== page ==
Ban On Salamander Imports In U.S. To Prevent Deadly Fungus
Researchers are calling for a strict ban on the nation's population of salamanders in order to prevent deadly fungus from spreading, according to researchers at the University of California-Berkeley (UCB) and San Francisco State University (SFSU). The findings are published in the journal Science.
"This is an imminent threat, and a place where policy could have a very positive effect," study co-author Vance Vredenburg, a biologist at SFSU, said in a press release. "We actually have a decent chance of preventing a major catastrophe.
"We've made specific predictions, on the ground, of where North American species are most vulnerable to Bsal," he said. "And the places that have the highest amount of trade in these salamanders happen to be in those high-risk areas."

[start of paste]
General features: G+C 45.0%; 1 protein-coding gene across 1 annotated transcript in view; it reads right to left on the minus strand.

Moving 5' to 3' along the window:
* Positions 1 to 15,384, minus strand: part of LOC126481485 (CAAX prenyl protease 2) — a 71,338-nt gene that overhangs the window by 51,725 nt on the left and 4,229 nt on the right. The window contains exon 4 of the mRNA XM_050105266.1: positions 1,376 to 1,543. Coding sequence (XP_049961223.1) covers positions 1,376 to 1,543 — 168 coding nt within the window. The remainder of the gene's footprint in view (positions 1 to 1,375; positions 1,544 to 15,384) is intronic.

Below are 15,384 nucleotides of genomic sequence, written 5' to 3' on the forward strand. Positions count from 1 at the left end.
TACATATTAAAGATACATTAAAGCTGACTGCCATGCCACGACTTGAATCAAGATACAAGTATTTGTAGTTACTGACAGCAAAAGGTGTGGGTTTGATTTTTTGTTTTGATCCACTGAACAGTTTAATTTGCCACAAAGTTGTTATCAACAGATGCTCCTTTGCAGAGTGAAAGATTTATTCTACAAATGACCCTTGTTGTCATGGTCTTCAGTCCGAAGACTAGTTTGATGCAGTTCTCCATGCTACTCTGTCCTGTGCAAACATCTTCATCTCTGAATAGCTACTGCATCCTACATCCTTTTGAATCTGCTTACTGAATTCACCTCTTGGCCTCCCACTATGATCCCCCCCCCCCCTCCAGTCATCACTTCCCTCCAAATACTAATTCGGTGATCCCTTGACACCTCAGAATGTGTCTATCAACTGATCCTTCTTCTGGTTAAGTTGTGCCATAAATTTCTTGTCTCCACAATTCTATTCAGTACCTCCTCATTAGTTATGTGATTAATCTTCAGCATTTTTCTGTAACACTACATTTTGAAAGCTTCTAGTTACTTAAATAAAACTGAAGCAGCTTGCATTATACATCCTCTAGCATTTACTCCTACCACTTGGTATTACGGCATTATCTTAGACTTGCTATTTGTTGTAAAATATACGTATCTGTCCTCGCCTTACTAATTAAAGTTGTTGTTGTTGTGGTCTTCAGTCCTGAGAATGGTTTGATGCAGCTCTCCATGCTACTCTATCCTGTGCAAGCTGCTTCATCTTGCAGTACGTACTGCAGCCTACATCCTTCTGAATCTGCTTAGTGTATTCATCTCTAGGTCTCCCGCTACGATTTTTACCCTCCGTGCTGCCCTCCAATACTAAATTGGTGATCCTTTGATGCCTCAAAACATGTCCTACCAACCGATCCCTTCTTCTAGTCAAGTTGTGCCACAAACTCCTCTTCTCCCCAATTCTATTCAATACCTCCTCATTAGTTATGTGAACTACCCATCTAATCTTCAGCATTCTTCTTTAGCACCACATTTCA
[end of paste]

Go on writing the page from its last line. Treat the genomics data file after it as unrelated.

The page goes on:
According to researchers, Bsal appears to be extremely deadly among salamander populations that have not evolved with it. And from there, the fatality rate in Europe is among those infected is close to 96 percent.
Earlier this spring, scientists with the Center for Biological Diversity also started an online petition pressuring federal officials to take steps to prevent the fungus from infecting amphibians in the United States.
"Because salamanders are small, often nocturnal and live underground, they are an often overlooked but integral part of the ecosystem," added Michelle Koo, a researcher in the UCB Museum of Vertebrate Zoology. "They're frequently the top predator and can make up the majority of the animal biomass of a forest. This fungus puts at risk an important part of a healthy forest."
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